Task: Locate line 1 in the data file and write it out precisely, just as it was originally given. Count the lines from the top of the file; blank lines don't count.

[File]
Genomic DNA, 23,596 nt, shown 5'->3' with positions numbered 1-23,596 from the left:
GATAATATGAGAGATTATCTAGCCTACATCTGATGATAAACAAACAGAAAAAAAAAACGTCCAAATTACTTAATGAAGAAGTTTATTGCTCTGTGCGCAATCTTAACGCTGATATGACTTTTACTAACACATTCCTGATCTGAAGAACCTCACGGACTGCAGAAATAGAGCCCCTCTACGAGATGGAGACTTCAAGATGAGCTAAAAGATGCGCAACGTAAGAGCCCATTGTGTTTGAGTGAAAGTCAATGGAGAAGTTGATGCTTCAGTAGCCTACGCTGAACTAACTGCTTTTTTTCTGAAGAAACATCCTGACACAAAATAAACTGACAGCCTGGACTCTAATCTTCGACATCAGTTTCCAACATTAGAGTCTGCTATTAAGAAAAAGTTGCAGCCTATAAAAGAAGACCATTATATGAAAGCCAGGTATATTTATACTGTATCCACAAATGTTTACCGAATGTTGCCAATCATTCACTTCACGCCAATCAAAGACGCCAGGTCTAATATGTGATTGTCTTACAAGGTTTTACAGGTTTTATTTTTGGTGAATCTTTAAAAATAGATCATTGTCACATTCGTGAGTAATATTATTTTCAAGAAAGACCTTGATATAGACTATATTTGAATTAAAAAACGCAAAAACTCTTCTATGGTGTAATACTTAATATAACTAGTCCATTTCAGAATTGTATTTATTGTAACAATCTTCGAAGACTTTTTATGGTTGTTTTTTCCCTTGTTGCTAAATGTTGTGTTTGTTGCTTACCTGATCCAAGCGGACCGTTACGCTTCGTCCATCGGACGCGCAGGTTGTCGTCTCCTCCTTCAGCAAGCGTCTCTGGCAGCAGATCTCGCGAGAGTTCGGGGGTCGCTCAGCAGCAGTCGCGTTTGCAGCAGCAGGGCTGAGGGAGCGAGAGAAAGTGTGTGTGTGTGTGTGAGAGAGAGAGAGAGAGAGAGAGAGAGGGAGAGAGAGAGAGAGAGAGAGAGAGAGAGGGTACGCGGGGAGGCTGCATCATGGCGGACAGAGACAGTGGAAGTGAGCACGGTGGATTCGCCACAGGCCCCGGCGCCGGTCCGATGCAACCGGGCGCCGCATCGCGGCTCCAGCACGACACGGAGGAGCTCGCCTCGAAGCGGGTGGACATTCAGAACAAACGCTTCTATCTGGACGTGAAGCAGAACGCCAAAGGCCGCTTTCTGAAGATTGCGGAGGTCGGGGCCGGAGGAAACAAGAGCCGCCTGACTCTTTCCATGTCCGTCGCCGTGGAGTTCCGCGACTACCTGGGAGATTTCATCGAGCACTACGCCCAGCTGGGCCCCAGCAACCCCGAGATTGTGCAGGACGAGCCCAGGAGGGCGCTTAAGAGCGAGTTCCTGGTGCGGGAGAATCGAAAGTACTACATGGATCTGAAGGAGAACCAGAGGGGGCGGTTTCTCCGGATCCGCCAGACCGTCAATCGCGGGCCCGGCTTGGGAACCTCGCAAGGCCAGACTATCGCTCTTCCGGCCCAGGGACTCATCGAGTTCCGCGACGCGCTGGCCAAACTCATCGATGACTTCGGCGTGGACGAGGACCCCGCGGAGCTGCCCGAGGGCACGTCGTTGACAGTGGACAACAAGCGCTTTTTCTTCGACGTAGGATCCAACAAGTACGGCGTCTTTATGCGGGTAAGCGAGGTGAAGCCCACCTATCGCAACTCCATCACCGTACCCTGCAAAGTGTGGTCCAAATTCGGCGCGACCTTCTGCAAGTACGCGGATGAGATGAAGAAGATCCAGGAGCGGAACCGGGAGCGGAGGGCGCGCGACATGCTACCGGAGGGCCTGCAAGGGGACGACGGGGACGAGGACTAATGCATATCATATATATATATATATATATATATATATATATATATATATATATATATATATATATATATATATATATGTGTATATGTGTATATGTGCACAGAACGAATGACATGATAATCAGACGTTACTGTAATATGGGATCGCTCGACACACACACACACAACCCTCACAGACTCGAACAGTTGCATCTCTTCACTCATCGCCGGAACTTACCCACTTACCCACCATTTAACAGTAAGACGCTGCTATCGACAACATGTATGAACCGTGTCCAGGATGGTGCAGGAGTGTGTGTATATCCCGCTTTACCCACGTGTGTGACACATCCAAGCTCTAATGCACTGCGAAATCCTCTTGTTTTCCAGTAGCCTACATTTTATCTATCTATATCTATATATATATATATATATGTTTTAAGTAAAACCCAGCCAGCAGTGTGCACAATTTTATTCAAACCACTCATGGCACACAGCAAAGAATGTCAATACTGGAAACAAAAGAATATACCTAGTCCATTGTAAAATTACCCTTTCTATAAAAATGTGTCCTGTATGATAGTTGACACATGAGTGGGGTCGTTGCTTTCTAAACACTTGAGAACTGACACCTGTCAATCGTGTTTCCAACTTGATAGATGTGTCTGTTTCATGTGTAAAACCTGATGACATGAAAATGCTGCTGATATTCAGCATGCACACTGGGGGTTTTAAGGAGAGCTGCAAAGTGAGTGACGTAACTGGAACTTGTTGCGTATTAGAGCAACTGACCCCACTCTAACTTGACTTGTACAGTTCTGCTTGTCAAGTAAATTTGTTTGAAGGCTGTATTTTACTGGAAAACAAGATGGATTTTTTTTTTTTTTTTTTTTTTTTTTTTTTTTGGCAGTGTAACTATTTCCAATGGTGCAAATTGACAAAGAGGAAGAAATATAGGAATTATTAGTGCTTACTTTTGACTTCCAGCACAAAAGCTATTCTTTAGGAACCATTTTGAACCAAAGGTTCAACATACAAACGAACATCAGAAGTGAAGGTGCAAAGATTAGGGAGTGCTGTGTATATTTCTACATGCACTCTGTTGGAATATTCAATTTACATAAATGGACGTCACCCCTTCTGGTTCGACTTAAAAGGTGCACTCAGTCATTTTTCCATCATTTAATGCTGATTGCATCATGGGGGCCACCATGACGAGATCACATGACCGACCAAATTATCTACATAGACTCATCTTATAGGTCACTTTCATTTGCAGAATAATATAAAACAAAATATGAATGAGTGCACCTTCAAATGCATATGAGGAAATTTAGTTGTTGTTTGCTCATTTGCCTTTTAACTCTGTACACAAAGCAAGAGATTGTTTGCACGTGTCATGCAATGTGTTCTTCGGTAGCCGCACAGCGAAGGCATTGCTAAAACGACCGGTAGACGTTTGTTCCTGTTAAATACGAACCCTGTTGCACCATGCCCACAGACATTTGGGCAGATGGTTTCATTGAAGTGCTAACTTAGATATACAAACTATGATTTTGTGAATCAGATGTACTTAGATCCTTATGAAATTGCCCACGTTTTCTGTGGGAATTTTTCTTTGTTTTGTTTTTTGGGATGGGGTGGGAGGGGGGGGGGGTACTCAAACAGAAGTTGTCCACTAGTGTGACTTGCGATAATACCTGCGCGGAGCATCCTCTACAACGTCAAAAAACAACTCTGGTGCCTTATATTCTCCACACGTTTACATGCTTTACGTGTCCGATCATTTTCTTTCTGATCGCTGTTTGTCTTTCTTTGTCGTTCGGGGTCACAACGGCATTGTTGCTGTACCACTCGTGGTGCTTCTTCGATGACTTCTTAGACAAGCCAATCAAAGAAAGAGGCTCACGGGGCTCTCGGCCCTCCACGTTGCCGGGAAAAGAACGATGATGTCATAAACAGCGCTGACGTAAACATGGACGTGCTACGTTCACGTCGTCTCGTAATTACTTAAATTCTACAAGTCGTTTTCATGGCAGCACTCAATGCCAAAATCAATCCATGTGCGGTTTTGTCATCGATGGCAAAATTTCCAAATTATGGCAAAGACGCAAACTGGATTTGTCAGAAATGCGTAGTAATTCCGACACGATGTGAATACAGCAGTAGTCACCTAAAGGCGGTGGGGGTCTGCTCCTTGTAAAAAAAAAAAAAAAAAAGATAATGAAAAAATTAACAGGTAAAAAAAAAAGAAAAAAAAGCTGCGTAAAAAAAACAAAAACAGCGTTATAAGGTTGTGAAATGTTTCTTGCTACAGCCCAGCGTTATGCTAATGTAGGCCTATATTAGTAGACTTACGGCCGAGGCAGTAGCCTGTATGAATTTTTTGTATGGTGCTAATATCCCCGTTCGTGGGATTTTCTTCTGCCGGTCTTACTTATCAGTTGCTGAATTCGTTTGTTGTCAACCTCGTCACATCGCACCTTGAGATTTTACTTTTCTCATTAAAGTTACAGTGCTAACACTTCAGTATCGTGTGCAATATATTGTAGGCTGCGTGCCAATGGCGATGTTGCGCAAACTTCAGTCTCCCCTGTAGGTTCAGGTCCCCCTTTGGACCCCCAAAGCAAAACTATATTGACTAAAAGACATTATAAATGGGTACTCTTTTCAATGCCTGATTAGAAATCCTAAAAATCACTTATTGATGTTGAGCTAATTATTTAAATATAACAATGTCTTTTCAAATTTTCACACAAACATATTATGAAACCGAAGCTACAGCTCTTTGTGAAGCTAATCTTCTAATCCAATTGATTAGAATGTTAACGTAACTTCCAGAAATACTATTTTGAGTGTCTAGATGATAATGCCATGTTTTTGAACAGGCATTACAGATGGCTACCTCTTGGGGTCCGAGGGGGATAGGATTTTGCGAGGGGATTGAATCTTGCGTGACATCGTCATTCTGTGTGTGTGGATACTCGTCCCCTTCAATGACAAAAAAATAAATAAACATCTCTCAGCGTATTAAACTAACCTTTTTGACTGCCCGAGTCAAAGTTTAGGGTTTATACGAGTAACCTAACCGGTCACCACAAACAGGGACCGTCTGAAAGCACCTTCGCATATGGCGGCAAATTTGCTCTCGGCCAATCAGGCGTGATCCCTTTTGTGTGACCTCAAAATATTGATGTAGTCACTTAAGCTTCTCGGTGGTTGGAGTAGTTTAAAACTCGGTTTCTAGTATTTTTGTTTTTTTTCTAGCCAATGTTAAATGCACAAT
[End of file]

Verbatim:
Genomic DNA, 23,596 nt, shown 5'->3' with positions numbered 1-23,596 from the left: